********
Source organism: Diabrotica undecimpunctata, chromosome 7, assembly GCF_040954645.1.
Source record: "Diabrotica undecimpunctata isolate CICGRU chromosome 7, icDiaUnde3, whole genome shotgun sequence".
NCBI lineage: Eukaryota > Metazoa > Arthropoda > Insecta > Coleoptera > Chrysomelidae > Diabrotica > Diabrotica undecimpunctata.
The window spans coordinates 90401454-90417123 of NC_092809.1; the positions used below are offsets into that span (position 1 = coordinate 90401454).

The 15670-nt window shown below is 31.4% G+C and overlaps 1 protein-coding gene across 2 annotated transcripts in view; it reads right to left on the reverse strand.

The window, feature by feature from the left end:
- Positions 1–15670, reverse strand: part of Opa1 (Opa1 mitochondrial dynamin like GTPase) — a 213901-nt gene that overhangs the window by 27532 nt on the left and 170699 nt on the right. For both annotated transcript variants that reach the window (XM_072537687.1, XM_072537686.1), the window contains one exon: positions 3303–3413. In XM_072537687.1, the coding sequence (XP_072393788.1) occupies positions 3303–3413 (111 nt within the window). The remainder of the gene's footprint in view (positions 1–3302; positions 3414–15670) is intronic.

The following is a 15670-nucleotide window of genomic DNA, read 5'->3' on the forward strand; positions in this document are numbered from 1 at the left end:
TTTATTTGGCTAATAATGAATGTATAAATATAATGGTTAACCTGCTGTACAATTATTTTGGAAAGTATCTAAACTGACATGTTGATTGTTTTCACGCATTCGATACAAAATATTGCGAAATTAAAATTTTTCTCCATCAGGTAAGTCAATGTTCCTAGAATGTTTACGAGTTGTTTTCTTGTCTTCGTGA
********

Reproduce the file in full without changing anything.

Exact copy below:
Source organism: Diabrotica undecimpunctata, chromosome 7, assembly GCF_040954645.1.
Source record: "Diabrotica undecimpunctata isolate CICGRU chromosome 7, icDiaUnde3, whole genome shotgun sequence".
NCBI lineage: Eukaryota > Metazoa > Arthropoda > Insecta > Coleoptera > Chrysomelidae > Diabrotica > Diabrotica undecimpunctata.
The window spans coordinates 90401454-90417123 of NC_092809.1; the positions used below are offsets into that span (position 1 = coordinate 90401454).

The 15670-nt window shown below is 31.4% G+C and overlaps 1 protein-coding gene across 2 annotated transcripts in view; it reads right to left on the reverse strand.

The window, feature by feature from the left end:
- Positions 1–15670, reverse strand: part of Opa1 (Opa1 mitochondrial dynamin like GTPase) — a 213901-nt gene that overhangs the window by 27532 nt on the left and 170699 nt on the right. For both annotated transcript variants that reach the window (XM_072537687.1, XM_072537686.1), the window contains one exon: positions 3303–3413. In XM_072537687.1, the coding sequence (XP_072393788.1) occupies positions 3303–3413 (111 nt within the window). The remainder of the gene's footprint in view (positions 1–3302; positions 3414–15670) is intronic.

The following is a 15670-nucleotide window of genomic DNA, read 5'->3' on the forward strand; positions in this document are numbered from 1 at the left end:
TTTATTTGGCTAATAATGAATGTATAAATATAATGGTTAACCTGCTGTACAATTATTTTGGAAAGTATCTAAACTGACATGTTGATTGTTTTCACGCATTCGATACAAAATATTGCGAAATTAAAATTTTTCTCCATCAGGTAAGTCAATGTTCCTAGAATGTTTACGAGTTGTTTTCTTGTCTTCGTGA